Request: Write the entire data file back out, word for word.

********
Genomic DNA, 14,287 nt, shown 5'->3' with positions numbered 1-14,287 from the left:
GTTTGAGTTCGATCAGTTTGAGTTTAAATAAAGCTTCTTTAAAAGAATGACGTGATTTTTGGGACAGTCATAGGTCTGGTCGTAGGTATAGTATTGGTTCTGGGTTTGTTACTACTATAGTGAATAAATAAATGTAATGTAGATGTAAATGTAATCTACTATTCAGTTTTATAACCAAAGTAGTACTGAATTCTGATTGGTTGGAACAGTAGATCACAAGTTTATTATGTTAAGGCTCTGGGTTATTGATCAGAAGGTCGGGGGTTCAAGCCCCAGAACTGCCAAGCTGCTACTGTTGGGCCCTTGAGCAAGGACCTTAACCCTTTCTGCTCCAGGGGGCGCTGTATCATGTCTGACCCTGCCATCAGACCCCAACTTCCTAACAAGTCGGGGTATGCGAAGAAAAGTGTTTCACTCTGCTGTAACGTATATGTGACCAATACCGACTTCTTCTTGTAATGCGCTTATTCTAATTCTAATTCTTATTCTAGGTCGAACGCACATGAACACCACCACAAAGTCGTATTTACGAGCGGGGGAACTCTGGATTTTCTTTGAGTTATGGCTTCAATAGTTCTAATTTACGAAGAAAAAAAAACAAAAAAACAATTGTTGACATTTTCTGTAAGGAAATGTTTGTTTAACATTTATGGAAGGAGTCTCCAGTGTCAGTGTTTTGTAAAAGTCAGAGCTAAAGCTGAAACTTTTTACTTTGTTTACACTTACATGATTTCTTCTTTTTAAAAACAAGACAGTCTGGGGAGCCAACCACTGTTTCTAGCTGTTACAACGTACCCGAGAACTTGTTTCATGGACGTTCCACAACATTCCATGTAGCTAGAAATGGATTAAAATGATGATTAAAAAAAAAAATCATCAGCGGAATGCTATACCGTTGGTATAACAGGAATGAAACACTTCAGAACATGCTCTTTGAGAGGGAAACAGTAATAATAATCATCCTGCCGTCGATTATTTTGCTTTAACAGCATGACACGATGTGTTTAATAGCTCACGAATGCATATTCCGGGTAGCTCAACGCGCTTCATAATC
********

Genomic DNA, 14,287 nt, shown 5'->3' with positions numbered 1-14,287 from the left:
GTTTGAGTTCGATCAGTTTGAGTTTAAATAAAGCTTCTTTAAAAGAATGACGTGATTTTTGGGACAGTCATAGGTCTGGTCGTAGGTATAGTATTGGTTCTGGGTTTGTTACTACTATAGTGAATAAATAAATGTAATGTAGATGTAAATGTAATCTACTATTCAGTTTTATAACCAAAGTAGTACTGAATTCTGATTGGTTGGAACAGTAGATCACAAGTTTATTATGTTAAGGCTCTGGGTTATTGATCAGAAGGTCGGGGGTTCAAGCCCCAGAACTGCCAAGCTGCTACTGTTGGGCCCTTGAGCAAGGACCTTAACCCTTTCTGCTCCAGGGGGCGCTGTATCATGTCTGACCCTGCCATCAGACCCCAACTTCCTAACAAGTCGGGGTATGCGAAGAAAAGTGTTTCACTCTGCTGTAACGTATATGTGACCAATACCGACTTCTTCTTGTAATGCGCTTATTCTAATTCTAATTCTTATTCTAGGTCGAACGCACATGAACACCACCACAAAGTCGTATTTACGAGCGGGGGAACTCTGGATTTTCTTTGAGTTATGGCTTCAATAGTTCTAATTTACGAAGAAAAAAAAACAAAAAAACAATTGTTGACATTTTCTGTAAGGAAATGTTTGTTTAACATTTATGGAAGGAGTCTCCAGTGTCAGTGTTTTGTAAAAGTCAGAGCTAAAGCTGAAACTTTTTACTTTGTTTACACTTACATGATTTCTTCTTTTTAAAAACAAGACAGTCTGGGGAGCCAACCACTGTTTCTAGCTGTTACAACGTACCCGAGAACTTGTTTCATGGACGTTCCACAACATTCCATGTAGCTAGAAATGGATTAAAATGATGATTAAAAAAAAAAATCATCAGCGGAATGCTATACCGTTGGTATAACAGGAATGAAACACTTCAGAACATGCTCTTTGAGAGGGAAACAGTAATAATAATCATCCTGCCGTCGATTATTTTGCTTTAACAGCATGACACGATGTGTTTAATAGCTCACGAATGCATATTCCGGGTAGCTCAACGCGCTTCATAATC